I support Count I of the complaint in this matter because of 
TRUSTe's unique position of consumer trust as a third party certifier. 
However, I do not support the use of ``means and instrumentalities'' 
liability in Count II of the complaint and dissent as to that Count.
    TRUSTe was initially organized in 1997 as a non-profit. Before July 
2008, TRUSTe required every certified client Web site to include in its 
privacy policy a description of TRUSTe stating in part, ``TRUSTe is [a] 
non-profit organization.'' On July 3, 2008, TRUSTe changed its 
corporate form from non-profit to for-profit. The company announced the 
change to its clients and requested that all clients update the 
relevant privacy policy language on their Web sites. Some clients did 
not update their Web sites. When TRUSTe recertified such Web sites, 
TRUSTe would typically request, but not require, that the client update 
their privacy policy to reflect the change to for-profit status.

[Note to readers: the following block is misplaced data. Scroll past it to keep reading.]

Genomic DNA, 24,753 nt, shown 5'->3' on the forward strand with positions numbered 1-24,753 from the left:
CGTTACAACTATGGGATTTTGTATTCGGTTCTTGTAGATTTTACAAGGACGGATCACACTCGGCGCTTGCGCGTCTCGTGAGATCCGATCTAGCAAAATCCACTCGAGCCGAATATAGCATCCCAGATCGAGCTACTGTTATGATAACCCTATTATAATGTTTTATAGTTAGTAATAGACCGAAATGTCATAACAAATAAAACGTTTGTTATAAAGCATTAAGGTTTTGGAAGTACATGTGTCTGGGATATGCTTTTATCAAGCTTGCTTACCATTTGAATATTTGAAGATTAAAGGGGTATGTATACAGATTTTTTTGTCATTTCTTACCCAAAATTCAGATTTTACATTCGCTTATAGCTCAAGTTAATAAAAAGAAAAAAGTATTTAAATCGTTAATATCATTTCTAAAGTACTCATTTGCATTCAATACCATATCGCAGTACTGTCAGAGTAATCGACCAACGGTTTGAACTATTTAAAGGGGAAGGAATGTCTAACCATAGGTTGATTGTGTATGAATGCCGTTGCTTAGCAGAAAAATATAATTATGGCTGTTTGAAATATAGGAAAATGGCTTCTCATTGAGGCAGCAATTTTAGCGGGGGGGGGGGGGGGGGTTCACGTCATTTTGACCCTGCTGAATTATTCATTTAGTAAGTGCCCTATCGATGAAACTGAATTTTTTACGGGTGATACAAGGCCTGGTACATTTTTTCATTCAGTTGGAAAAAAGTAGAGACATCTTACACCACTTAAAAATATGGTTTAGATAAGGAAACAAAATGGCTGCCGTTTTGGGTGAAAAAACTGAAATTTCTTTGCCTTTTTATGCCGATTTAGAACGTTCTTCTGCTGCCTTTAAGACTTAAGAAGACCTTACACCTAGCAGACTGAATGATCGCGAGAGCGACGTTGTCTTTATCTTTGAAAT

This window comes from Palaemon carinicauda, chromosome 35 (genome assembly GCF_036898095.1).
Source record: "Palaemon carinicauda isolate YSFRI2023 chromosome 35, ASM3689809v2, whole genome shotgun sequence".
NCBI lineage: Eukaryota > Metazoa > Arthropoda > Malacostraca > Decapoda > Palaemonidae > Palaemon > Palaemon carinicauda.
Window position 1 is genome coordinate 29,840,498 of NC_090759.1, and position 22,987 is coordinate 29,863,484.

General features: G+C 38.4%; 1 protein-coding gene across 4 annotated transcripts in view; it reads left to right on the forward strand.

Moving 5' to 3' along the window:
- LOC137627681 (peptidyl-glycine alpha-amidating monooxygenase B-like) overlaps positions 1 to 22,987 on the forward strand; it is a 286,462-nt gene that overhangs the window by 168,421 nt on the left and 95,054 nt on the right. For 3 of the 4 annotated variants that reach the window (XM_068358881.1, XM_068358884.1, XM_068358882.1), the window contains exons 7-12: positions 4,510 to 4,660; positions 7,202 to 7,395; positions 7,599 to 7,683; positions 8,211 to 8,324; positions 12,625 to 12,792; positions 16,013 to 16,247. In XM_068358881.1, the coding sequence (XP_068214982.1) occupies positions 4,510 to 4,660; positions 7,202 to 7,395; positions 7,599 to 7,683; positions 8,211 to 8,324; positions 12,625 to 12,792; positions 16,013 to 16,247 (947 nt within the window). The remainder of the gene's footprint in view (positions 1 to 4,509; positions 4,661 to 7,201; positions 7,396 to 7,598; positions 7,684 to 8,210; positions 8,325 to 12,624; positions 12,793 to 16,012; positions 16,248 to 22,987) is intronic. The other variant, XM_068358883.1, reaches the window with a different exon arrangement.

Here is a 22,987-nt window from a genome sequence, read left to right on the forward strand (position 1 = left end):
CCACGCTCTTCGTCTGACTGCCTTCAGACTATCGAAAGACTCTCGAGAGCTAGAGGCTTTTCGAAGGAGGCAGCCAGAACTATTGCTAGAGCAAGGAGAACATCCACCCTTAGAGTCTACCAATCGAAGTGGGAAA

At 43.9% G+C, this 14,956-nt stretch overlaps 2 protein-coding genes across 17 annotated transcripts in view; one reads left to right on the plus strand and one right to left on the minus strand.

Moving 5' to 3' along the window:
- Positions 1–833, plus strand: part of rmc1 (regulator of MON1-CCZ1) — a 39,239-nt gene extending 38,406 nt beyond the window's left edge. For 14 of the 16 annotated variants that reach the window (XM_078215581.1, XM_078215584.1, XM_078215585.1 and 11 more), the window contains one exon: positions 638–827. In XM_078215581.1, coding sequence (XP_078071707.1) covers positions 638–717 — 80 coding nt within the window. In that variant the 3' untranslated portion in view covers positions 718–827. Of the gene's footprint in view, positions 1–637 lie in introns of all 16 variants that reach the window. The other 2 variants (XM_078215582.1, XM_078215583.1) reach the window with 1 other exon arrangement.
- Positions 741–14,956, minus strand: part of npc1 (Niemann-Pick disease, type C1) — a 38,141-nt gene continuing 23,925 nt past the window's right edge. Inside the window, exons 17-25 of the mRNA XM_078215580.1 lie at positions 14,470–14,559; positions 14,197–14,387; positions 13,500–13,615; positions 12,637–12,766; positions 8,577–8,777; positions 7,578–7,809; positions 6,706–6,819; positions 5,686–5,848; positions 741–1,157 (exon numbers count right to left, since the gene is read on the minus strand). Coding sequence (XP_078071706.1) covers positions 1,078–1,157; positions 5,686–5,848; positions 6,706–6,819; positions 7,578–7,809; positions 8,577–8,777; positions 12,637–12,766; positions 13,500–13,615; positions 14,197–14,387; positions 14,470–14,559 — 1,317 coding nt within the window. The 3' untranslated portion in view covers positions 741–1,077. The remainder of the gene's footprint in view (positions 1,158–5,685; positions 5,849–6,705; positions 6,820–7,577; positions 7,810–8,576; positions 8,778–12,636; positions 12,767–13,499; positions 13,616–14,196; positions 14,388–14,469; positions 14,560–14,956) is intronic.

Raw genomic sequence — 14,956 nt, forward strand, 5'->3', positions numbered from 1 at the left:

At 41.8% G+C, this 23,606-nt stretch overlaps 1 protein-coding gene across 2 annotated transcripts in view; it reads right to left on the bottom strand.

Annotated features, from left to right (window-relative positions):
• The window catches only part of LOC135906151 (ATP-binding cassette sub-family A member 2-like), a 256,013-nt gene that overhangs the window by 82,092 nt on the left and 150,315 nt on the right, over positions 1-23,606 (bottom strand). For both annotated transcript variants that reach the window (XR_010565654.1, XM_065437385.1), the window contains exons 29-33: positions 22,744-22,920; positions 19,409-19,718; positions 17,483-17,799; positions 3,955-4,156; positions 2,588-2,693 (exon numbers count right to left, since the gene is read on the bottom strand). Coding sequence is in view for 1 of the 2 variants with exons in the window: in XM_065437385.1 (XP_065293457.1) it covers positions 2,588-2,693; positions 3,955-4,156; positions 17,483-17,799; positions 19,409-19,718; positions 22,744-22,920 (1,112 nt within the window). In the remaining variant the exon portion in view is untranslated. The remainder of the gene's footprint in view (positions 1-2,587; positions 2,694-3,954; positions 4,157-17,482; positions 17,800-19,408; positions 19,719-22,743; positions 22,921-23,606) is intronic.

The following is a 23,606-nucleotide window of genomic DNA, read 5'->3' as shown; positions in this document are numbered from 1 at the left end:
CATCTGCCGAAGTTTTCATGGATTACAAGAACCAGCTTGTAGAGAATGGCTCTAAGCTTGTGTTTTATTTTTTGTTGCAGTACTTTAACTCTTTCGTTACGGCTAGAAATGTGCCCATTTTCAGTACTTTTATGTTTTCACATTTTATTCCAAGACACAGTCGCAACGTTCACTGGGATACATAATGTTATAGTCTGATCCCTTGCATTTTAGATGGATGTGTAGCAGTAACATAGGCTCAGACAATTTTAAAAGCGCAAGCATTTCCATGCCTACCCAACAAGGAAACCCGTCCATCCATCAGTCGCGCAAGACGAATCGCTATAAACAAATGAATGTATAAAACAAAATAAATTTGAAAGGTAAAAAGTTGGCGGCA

Count II of our complaint alleges that by recertifying Web sites 
containing privacy policies that inaccurately describe TRUSTe as a non-
profit, TRUSTe provided the means and instrumentalities to its clients 
to misrepresent that TRUSTe was a non-profit corporation. The 
majority's statement argues that TRUSTe, by ``recertify[ing] a 
statement that was untrue,'' provided to its clients the means and 
instrumentalities to deceive consumers.\1\
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    \1\ In the Matter of True Ultimate Standards Everywhere, Inc., 
FTC File No. 1323219, Statement of Chairwoman Edith Ramirez, 
Commissioner Julie Brill, and Commissioner Terrell McSweeny, at 2 
(Nov. 17, 2014).

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[[Page 69853]]

    I disagree with this use of means and instrumentalities. To be 
liable of deception under means and instrumentalities requires that the 
party itself must make a misrepresentation, as the Commission detailed 
in Shell Oil Company.\2\ According to the majority in that case, 
``[T]he means and instrumentalities doctrine is intended to apply in